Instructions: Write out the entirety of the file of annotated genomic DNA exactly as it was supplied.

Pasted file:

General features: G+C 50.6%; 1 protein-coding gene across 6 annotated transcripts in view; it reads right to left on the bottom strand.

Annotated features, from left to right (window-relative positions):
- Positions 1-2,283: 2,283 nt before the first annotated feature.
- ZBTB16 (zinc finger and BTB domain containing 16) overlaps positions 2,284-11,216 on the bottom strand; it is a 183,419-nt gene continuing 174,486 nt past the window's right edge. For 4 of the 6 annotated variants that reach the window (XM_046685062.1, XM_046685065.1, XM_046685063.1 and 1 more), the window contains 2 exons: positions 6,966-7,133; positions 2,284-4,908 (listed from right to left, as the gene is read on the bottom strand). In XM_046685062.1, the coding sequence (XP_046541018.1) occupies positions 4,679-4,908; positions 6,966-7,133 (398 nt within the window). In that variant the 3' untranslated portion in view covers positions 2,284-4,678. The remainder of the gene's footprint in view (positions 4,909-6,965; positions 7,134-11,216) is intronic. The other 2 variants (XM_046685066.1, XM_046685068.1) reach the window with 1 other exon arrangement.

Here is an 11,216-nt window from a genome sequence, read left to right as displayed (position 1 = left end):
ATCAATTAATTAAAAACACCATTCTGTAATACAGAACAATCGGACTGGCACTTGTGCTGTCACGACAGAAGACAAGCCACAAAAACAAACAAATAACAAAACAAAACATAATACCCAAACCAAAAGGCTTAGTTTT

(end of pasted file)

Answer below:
General features: G+C 50.6%; 1 protein-coding gene across 6 annotated transcripts in view; it reads right to left on the bottom strand.

Annotated features, from left to right (window-relative positions):
- Positions 1-2,283: 2,283 nt before the first annotated feature.
- ZBTB16 (zinc finger and BTB domain containing 16) overlaps positions 2,284-11,216 on the bottom strand; it is a 183,419-nt gene continuing 174,486 nt past the window's right edge. For 4 of the 6 annotated variants that reach the window (XM_046685062.1, XM_046685065.1, XM_046685063.1 and 1 more), the window contains 2 exons: positions 6,966-7,133; positions 2,284-4,908 (listed from right to left, as the gene is read on the bottom strand). In XM_046685062.1, the coding sequence (XP_046541018.1) occupies positions 4,679-4,908; positions 6,966-7,133 (398 nt within the window). In that variant the 3' untranslated portion in view covers positions 2,284-4,678. The remainder of the gene's footprint in view (positions 4,909-6,965; positions 7,134-11,216) is intronic. The other 2 variants (XM_046685066.1, XM_046685068.1) reach the window with 1 other exon arrangement.

Here is an 11,216-nt window from a genome sequence, read left to right as displayed (position 1 = left end):
ATCAATTAATTAAAAACACCATTCTGTAATACAGAACAATCGGACTGGCACTTGTGCTGTCACGACAGAAGACAAGCCACAAAAACAAACAAATAACAAAACAAAACATAATACCCAAACCAAAAGGCTTAGTTTT